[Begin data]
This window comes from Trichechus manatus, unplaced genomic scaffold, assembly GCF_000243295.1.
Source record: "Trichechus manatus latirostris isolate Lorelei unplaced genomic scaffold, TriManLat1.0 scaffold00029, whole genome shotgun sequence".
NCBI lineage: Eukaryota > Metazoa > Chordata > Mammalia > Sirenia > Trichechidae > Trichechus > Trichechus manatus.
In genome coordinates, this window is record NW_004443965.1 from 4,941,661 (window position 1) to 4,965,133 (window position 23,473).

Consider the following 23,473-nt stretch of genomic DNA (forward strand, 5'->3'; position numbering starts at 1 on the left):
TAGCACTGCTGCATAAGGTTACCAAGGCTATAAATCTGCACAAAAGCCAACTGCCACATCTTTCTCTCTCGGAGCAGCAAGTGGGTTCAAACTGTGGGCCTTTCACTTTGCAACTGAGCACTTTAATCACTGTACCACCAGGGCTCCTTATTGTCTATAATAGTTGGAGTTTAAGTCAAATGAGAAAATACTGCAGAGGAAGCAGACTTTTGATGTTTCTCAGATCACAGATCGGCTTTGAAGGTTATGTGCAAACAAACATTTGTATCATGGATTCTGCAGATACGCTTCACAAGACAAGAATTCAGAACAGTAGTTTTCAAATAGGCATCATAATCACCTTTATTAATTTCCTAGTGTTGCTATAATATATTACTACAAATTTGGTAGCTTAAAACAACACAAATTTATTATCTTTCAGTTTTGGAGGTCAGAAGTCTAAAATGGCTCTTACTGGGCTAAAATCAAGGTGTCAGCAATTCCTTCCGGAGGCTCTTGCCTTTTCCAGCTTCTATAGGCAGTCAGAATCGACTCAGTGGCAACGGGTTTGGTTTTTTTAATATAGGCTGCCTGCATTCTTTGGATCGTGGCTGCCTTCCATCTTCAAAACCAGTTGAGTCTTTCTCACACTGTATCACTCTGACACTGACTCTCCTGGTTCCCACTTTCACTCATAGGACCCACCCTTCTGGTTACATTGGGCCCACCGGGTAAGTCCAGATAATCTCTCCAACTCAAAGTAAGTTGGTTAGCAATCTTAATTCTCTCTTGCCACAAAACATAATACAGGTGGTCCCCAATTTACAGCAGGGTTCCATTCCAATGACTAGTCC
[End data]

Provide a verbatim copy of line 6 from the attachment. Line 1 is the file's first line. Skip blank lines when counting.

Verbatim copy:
TAGCACTGCTGCATAAGGTTACCAAGGCTATAAATCTGCACAAAAGCCAACTGCCACATCTTTCTCTCTCGGAGCAGCAAGTGGGTTCAAACTGTGGGCCTTTCACTTTGCAACTGAGCACTTTAATCACTGTACCACCAGGGCTCCTTATTGTCTATAATAGTTGGAGTTTAAGTCAAATGAGAAAATACTGCAGAGGAAGCAGACTTTTGATGTTTCTCAGATCACAGATCGGCTTTGAAGGTTATGTGCAAACAAACATTTGTATCATGGATTCTGCAGATACGCTTCACAAGACAAGAATTCAGAACAGTAGTTTTCAAATAGGCATCATAATCACCTTTATTAATTTCCTAGTGTTGCTATAATATATTACTACAAATTTGGTAGCTTAAAACAACACAAATTTATTATCTTTCAGTTTTGGAGGTCAGAAGTCTAAAATGGCTCTTACTGGGCTAAAATCAAGGTGTCAGCAATTCCTTCCGGAGGCTCTTGCCTTTTCCAGCTTCTATAGGCAGTCAGAATCGACTCAGTGGCAACGGGTTTGGTTTTTTTAATATAGGCTGCCTGCATTCTTTGGATCGTGGCTGCCTTCCATCTTCAAAACCAGTTGAGTCTTTCTCACACTGTATCACTCTGACACTGACTCTCCTGGTTCCCACTTTCACTCATAGGACCCACCCTTCTGGTTACATTGGGCCCACCGGGTAAGTCCAGATAATCTCTCCAACTCAAAGTAAGTTGGTTAGCAATCTTAATTCTCTCTTGCCACAAAACATAATACAGGTGGTCCCCAATTTACAGCAGGGTTCCATTCCAATGACTAGTCC